Population effects of Navy sonar on marine mammals?

We’re delighted to announce the release of two reports that we’ve produced working with the Office of Naval Research, exploring how the interim Populations Consequences of Disturbance (iPCoD) might be adapted to explore the population level effects of Navy exercises on marine mammal populations. In this study we focused on populations of Blainville’s beaked whales and sperm whales on US Navy ranges in the Bahamas and around Hawai’i.

The potential risk of injury and/or disturbance to marine mammals during US Navy activities is assessed as part of standard environmental impact assessment processes. Possible consequences of exposure to underwater noise from US Navy sonar include; disturbance that could cause marine mammals to either move away or change behaviour, suffer temporary hearing damage or permanent physical injury. The interim PCOD model assesses what the longer term and larger scale impacts of these consequences are to the exposed group(s) of animals as a whole.

The basic PCOD approach was developed by an international group of experts in the US Office of Naval Research (ONR) Working Group on the Population Consequences of Acoustic Disturbance (PCAD) US National Research Council’s Committee on Characterizing Biologically Significant Marine Mammal Behaviour in its 2005 report. Their work provided the foundation upon which the Interim PCOD framework is built.

The Interim PCOD model was specifically built to assess the impacts of offshore renewable energy development on UK marine mammals. It has been designed to use the kinds of information that are likely to be provided by developers in their Environmental Statements and Habitats Regulations Assessments. The model is freely available and allows the user to predict the population consequences of disturbance and injury on five key priority species of marine mammal found in the UK – bottlenose dolphins, harbour porpoise, minke whale, harbour and grey seals.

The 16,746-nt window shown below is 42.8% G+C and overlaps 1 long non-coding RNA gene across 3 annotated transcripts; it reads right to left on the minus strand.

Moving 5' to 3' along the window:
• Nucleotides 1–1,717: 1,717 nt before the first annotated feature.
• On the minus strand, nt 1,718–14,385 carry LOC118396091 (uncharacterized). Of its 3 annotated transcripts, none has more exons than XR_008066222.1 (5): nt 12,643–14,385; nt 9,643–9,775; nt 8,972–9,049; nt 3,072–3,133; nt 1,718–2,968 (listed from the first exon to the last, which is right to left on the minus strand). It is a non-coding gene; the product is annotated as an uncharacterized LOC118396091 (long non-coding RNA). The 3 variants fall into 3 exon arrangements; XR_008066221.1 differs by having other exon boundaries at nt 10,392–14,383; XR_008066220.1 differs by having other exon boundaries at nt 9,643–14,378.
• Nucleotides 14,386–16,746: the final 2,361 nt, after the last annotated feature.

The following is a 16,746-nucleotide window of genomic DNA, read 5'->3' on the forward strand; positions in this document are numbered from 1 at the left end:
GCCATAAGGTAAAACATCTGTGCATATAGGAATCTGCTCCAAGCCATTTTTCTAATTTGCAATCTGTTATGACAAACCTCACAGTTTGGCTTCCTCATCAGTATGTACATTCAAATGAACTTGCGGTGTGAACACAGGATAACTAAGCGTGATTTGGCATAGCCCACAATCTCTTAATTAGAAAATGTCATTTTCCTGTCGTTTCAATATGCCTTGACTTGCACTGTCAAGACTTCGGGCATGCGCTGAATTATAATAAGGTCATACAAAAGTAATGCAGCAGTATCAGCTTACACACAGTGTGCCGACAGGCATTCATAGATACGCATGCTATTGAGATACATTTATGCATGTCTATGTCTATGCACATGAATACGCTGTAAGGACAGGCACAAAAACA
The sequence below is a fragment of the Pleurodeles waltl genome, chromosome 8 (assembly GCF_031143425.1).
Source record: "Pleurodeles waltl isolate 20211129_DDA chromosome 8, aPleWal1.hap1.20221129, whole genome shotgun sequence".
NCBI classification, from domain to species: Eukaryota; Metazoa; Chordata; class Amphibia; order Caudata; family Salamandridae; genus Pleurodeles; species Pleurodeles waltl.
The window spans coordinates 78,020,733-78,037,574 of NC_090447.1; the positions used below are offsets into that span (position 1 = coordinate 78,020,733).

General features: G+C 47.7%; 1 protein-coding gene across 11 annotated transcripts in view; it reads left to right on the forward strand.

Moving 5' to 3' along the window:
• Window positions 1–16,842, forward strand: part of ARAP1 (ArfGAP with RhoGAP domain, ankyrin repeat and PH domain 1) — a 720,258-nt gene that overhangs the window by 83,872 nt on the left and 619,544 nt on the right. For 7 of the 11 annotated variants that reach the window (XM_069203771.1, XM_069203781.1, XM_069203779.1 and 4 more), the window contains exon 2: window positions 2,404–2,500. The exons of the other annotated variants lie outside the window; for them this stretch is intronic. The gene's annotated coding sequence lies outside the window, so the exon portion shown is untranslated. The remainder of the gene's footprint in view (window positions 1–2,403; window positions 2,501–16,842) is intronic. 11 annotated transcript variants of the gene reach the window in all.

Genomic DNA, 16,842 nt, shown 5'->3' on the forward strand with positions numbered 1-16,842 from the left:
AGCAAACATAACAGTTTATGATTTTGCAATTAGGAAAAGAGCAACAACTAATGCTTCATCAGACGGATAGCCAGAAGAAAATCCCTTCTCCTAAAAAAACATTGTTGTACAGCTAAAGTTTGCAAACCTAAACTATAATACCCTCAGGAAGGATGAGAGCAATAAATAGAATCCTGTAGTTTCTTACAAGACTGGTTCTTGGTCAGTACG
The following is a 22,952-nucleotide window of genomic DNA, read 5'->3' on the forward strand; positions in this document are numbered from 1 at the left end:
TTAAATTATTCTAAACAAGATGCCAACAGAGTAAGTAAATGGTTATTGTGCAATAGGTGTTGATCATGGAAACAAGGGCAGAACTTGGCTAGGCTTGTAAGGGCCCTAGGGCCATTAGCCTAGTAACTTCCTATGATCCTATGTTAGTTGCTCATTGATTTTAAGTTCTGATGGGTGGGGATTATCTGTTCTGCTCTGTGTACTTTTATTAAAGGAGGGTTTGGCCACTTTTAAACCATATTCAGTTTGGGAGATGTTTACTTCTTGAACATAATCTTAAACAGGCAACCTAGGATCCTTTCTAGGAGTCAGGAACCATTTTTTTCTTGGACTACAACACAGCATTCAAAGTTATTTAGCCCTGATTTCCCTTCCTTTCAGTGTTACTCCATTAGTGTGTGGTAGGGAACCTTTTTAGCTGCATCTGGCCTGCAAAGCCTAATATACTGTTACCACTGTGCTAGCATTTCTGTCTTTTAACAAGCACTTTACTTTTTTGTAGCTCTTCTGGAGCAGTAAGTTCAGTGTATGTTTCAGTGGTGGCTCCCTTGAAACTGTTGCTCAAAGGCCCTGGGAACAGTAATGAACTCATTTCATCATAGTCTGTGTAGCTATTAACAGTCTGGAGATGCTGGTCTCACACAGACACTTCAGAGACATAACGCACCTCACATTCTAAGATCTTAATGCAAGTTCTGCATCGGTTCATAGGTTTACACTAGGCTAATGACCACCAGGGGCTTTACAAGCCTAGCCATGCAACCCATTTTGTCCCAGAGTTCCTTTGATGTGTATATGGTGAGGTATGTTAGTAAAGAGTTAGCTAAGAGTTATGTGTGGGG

Such versions of the PCOD model are considered ‘interim’, because it was developed to help manage uncertainty within the current knowledge of marine mammals, where there are limited data available on some of the key information needed. For instance, relatively little is known about how changes in behaviour and hearing sensitivity caused by exposure to underwater noise affect the ability of individual marine mammals to survive and to reproduce (their ‘vital rates’). To combat this issue, SMRU Consulting received input from over 30 international marine mammal experts who delivered a range of opinions of how disturbance might impact on these vital rates of Blainville’s beaked whales and sperm whales.

You can read the main report here, which details the overall approach, how we dealt with eliciting information from experts and how the outputs of PCoD might be tailored to the US regulatory system. We also produced a report applying the PCoD Lite model for the two species of interest on ranges in the Bahamas and Hawai’i. These are very much theoretical and speculative and we specifically note:

It should be recognised that the results presented in this report are not intended in any way as an assessment of the potential effects of Navy training and testing activities on beaked whale or sperm whale populations. Nor is it intended to influence regulatory policy or control over these activities. Rather, we have attempted to show how the Interim PCoD approach can be used with information that is routinely collected on some Navy ranges, such as AUTEC, or that is provided by the Navy Acoustics Effects Model to forecast these potential effects.

We’ll have to announce on PCoD later in the next few weeks! Stay tuned!

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About the Author:

Cormac is a Principal Scientist and Director of Business Development at SMRU Consulting Europe. Check out his bio under the "About Us" tab.

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